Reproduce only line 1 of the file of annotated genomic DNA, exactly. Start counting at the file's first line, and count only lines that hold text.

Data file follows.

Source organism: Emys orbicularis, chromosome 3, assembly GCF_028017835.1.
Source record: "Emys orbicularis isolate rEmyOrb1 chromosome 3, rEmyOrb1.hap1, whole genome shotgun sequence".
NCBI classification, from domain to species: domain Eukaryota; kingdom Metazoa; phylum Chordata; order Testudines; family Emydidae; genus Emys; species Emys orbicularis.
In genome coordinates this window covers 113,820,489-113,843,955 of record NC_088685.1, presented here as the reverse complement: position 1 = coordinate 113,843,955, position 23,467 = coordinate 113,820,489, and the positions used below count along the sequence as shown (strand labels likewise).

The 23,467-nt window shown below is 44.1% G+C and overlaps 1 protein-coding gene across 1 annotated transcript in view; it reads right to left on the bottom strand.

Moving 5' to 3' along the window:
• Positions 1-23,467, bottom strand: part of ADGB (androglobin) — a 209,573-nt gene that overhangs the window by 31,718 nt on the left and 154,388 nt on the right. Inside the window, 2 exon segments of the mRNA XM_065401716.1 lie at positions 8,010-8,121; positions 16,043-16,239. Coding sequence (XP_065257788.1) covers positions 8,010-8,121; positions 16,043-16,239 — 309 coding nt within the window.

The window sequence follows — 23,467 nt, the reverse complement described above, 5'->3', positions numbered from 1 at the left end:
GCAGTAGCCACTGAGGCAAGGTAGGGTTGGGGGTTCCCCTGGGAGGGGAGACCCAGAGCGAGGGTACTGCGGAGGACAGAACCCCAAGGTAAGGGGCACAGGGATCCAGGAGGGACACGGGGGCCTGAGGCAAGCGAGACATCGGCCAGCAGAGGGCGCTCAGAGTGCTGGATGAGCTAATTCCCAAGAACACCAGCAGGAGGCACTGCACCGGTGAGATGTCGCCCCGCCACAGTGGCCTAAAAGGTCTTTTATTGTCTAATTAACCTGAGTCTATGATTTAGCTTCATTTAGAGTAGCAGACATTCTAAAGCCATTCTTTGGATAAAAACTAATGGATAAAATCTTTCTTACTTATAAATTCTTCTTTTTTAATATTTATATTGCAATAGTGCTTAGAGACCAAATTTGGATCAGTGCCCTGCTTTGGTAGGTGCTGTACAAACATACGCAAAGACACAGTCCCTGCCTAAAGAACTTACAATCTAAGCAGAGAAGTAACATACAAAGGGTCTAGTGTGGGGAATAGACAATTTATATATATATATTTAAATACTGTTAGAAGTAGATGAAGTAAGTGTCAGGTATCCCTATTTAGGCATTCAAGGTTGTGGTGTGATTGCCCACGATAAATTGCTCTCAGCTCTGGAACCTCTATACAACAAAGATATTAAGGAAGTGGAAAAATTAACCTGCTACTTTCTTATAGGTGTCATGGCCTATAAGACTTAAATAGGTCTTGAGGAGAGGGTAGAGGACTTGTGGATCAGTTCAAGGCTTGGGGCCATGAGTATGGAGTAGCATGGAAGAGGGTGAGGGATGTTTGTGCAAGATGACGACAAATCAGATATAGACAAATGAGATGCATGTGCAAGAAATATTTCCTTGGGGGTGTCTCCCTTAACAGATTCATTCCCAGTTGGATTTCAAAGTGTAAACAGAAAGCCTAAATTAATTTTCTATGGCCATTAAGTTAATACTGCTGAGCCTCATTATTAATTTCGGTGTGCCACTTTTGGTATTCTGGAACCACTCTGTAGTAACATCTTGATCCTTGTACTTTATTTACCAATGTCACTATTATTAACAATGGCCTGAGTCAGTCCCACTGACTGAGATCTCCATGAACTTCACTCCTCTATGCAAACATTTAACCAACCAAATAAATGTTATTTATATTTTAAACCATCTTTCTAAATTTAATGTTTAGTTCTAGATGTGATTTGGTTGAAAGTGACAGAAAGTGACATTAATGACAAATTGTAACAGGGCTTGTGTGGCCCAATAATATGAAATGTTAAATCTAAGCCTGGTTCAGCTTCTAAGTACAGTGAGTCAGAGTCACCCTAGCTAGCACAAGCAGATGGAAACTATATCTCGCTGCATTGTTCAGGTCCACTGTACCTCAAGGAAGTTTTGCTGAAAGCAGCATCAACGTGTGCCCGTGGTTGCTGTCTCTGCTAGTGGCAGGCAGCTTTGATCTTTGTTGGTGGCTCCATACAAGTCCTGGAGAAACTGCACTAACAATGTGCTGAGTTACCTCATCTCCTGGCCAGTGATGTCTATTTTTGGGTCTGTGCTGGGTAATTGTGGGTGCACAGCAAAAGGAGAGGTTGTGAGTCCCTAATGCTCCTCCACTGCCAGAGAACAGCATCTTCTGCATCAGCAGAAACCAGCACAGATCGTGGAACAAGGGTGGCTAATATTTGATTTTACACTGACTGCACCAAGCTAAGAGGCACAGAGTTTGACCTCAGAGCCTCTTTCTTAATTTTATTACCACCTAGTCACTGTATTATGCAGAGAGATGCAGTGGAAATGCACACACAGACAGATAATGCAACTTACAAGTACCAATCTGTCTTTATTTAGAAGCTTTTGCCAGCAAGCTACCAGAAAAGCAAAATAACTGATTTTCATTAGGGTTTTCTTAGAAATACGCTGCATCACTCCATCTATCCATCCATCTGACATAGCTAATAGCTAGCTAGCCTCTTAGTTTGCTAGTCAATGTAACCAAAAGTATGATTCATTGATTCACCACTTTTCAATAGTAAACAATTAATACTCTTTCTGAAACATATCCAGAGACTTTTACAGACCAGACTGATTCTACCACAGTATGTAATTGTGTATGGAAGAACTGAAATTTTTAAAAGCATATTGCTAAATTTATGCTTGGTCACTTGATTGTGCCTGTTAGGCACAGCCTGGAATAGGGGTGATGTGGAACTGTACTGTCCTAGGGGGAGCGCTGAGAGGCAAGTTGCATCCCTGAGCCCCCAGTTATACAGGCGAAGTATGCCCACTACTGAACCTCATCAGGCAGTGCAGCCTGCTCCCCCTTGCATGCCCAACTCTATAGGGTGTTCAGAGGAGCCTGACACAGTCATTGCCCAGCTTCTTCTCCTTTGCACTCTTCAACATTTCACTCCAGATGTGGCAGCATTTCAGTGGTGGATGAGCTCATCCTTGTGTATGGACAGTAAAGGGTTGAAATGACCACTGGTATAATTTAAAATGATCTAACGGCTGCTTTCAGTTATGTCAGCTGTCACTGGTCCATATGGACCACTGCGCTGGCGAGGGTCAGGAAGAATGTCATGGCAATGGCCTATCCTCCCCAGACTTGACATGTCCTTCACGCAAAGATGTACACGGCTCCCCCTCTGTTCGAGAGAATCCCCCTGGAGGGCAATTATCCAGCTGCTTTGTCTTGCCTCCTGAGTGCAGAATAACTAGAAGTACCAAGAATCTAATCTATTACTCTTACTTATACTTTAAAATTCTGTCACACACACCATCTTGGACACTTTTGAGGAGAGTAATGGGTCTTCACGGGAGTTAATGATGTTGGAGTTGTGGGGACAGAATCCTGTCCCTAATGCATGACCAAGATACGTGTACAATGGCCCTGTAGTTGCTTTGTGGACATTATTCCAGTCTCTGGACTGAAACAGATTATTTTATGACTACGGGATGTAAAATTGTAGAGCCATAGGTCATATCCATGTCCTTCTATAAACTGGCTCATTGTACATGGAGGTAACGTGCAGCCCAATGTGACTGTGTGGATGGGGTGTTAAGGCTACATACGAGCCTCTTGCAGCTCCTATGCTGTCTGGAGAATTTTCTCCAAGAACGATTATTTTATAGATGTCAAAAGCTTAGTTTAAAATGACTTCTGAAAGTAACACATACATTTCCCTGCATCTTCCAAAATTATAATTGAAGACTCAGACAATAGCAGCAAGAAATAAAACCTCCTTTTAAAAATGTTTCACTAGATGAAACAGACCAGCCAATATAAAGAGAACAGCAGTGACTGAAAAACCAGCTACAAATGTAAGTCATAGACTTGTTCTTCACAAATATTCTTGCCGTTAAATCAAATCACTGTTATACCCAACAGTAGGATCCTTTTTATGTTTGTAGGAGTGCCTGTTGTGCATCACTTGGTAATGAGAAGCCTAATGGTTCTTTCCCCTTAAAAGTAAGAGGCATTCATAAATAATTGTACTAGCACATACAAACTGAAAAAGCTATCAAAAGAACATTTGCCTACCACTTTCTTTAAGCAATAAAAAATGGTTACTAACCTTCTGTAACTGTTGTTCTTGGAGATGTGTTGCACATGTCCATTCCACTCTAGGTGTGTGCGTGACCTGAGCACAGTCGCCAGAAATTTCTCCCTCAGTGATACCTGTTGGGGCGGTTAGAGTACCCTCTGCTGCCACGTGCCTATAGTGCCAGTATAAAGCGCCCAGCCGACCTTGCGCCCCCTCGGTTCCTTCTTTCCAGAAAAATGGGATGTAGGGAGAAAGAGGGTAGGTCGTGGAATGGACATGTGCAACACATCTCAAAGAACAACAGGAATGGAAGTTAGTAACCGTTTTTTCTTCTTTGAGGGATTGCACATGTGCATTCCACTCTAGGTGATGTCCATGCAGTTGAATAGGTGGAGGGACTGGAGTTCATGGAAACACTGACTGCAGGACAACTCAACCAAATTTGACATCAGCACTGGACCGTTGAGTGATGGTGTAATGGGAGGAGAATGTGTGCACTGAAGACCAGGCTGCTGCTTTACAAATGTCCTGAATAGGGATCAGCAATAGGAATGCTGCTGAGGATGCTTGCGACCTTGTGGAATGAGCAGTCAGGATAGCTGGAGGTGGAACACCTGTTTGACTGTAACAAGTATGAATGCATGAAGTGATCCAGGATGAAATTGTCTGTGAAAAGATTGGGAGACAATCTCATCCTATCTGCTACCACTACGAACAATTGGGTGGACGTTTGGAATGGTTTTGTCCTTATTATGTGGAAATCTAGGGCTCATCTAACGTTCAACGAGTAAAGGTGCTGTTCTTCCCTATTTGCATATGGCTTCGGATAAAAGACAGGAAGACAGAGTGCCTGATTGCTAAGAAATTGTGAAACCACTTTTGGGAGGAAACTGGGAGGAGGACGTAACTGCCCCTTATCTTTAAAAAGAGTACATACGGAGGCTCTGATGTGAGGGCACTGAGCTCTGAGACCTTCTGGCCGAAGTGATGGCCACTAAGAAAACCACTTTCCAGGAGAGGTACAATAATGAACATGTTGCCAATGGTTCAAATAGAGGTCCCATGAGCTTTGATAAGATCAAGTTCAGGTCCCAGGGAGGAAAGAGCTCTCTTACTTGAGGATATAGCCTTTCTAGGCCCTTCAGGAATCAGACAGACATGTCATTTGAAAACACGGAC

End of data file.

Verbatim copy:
Source organism: Emys orbicularis, chromosome 3, assembly GCF_028017835.1.